This Canadian Bank Is Buying Back 3% of its Stock!

0 1

It’s not that often you see a company buy back a full 3% of its stock. But this year, one Canadian bank is doing just that.

With its profits rising, this bank has decided to up its ongoing buyback program to $1.1 billion. That brings the total value of the program to $3 billion — a full 3% of the bank’s market cap. You may have heard of companies doing some big buybacks in recent months. For example, Amazon announced a $10 billion buyback a few weeks ago. That’s big in raw dollars, but the buyback happening right here in Canada is much larger as a percentage of the company’s market cap.

So, what is this big bank, and why is it buying up so much of its own stock?

Bank of Nova Scotia

Bank of Nova Scotia (TSX:BNS)(NYSE:BNS) is Canada’s third-biggest bank by market cap. It is well known for its high level of geographic diversification, having many branches in Latin America and Asia.

Bank of Nova Scotia had a great run in 2021. That year, it delivered the following:

$9.95 billion in earnings, up 45%
$7.70 in adjusted EPS, up 45%
A 14.7% return on equity, improved from 10.4%

Those are pretty good results. In 2021, Canadian banks recovered from the COVID-19-related damage they took in 2020, and the strong growth they delivered was partially a result of the easy comparisons. Nevertheless, it was a strong showing from one of Canada’s biggest banks.

Bank of Nova Scotia: A globally diversified bank

One interesting thing that BNS has going for it is a high level of international diversification. It has operations all over the world, most notably in Asia and Latin America. In the most recent quarter, Bank of Nova Scotia’s international banking and wealth management businesses delivered $995 million in net income — $2.55 billion in total net income. So, about 39% of BNS’s net income comes from foreign countries. That’s an even higher percentage than TD Bank can boast, and TD is considered a major international player in its own right, thanks to its vast and growing U.S. retail business.

Why the buyback?

Having reviewed BNS’s business, we can now turn to the question of why it is buying back stock. Certainly, banks have many ways to pass value on to investors, such as dividends and re-investment in growth initiatives. Why such a big buyback right now?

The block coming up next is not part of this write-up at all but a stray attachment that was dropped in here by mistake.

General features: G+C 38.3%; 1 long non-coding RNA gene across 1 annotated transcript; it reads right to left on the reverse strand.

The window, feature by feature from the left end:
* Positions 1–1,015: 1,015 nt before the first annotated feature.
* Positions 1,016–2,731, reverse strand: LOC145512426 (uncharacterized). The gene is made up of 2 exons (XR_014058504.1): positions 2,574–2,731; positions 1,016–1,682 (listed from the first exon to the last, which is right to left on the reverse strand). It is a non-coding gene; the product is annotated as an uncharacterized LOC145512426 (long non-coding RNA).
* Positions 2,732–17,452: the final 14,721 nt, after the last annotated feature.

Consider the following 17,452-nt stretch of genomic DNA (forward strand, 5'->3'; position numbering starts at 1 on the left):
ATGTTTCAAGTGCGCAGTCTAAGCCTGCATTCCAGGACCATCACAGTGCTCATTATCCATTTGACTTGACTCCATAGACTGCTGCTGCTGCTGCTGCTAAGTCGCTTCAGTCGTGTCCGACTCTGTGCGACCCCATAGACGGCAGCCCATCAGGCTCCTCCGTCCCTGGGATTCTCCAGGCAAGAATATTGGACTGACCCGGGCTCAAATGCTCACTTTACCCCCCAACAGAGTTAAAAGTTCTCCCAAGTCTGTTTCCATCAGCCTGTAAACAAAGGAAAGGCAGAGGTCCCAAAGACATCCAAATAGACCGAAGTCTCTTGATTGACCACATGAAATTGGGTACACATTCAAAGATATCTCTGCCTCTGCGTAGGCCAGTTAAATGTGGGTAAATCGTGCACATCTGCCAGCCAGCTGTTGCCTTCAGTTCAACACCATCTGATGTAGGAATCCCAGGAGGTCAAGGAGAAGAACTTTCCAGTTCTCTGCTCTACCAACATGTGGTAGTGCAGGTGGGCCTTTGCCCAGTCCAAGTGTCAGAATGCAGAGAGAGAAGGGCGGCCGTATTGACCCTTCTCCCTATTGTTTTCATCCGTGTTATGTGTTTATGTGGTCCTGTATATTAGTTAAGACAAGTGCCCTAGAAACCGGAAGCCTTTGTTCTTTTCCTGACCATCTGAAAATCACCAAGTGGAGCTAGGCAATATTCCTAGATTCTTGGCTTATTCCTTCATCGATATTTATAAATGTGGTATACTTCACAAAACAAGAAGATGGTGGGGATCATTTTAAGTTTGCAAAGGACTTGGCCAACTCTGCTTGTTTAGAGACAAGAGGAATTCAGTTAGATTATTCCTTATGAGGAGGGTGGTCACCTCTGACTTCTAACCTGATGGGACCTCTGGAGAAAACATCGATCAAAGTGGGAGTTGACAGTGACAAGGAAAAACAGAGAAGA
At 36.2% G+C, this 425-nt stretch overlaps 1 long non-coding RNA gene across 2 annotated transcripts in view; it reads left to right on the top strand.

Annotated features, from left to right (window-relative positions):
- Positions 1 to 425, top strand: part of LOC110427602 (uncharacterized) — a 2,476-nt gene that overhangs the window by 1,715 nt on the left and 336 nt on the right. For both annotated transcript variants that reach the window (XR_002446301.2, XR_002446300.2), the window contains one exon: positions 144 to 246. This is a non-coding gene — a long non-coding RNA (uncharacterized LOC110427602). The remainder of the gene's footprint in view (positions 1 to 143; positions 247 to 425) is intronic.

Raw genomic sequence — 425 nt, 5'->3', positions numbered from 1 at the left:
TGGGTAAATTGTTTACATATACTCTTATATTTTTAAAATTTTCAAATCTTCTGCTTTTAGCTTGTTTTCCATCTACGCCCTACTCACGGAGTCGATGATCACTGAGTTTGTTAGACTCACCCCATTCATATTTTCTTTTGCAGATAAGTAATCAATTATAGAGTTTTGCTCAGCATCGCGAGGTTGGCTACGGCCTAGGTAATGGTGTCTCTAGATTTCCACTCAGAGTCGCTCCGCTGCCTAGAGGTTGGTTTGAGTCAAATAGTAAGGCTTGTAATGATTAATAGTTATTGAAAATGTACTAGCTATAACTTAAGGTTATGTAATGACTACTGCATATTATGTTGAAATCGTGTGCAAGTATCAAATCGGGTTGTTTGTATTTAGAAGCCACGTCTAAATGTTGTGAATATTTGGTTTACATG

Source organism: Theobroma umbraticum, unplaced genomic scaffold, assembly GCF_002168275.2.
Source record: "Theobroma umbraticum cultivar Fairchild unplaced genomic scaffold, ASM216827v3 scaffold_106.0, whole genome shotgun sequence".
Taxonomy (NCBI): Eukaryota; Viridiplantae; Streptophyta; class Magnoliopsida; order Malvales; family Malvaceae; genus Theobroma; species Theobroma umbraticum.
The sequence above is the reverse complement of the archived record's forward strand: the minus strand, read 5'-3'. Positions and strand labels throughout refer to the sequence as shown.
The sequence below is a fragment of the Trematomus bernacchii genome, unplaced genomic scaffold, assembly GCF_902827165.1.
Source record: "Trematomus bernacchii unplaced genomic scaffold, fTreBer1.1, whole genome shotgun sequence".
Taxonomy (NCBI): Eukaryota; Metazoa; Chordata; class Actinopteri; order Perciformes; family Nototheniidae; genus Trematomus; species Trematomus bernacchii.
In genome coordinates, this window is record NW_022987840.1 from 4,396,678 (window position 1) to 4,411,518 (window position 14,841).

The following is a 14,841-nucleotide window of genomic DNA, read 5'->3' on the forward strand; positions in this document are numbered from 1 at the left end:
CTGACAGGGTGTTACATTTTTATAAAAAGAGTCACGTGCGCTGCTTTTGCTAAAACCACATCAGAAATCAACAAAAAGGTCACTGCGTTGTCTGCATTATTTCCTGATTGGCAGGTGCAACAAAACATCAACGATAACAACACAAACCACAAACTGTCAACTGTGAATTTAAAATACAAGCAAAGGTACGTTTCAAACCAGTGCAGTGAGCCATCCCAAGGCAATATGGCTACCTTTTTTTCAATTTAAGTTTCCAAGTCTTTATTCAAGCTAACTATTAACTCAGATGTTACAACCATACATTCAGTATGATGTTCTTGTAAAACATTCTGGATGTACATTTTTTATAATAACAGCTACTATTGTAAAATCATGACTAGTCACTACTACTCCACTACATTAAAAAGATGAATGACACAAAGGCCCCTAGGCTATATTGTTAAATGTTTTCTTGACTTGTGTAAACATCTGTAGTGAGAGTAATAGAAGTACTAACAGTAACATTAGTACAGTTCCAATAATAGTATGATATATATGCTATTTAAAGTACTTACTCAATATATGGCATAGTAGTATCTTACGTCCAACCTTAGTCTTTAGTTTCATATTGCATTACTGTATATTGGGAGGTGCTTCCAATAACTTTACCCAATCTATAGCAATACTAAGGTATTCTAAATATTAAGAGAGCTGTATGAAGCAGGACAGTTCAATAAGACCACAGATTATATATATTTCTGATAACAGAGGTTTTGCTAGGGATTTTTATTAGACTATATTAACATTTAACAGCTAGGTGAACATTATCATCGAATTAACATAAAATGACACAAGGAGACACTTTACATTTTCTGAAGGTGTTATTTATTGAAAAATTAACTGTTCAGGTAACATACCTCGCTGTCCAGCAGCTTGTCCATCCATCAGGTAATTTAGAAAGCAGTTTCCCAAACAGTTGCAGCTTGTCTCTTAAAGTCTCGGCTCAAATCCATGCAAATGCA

One possible reason is that such buybacks were banned for over a year. When the COVID-19 pandemic hit in 2020, the Office of the Superintendent of Financial Institutions banned buybacks and dividend hikes, and didn’t lift the ban for a year. When it was lifted, banks immediately hiked their dividends. Perhaps BNS is buying back shares along with hiking its dividend just to make up for lost time.

Another possible explanation is simply the fact that it can afford it. With nearly $10 billion in annual profit, Bank of Nova Scotia is one of Canada’s biggest financial institutions. It has plenty of money to spend, rewarding shareholders via buybacks, dividends, and other such measures, and it seems that is what it has chosen to do. So, pat yourself on the bank, BNS shareholders — your patience has paid off.

The post This Canadian Bank Is Buying Back 3% of its Stock! appeared first on The Motley Fool Canada.

Should You Invest $1,000 In The Bank of Nova Scotia?

Before you consider The Bank of Nova Scotia, we think you’ll want to hear this.

Our nearly S&P/TSX market doubling Stock Advisor Canada team just released their top 10 starter stocks for 2022 that we believe could be a springboard for any portfolio.

Want to see if The Bank of Nova Scotia made our list? Get started with Stock Advisor Canada today to receive all 10 of our starter stocks, a fully stocked treasure trove of industry reports, two brand-new stock recommendations every month, and much more.

See the 10 Stocks
* Returns as of 4/14/22

setButtonColorDefaults(“#5FA85D”, ‘background’, ‘#5FA85D’);
setButtonColorDefaults(“#43A24A”, ‘border-color’, ‘#43A24A’);
setButtonColorDefaults(“#fff”, ‘color’, ‘#fff’);

More reading

Scotiabank Stock: A TFSA Top Pick for Prudent Canadian Investors
Buy These 3 Dividend Stocks to Beat Inflation
Snap Up These 3 Canadian Stocks Right Now
2 Top TSX Bank Stocks to Buy for Total Returns
TFSA Pension: 2 Stocks to Buy on the Latest Pullback

John Mackey, CEO of Whole Foods Market, an Amazon subsidiary, is a member of The Motley Fool’s board of directors. Fool contributor Andrew Button has no position in any of the stocks mentioned. The Motley Fool recommends Amazon and BANK OF NOVA SCOTIA.

 87 total views,  2 views today

Leave A Reply

Your email address will not be published.

Generated by Feedzy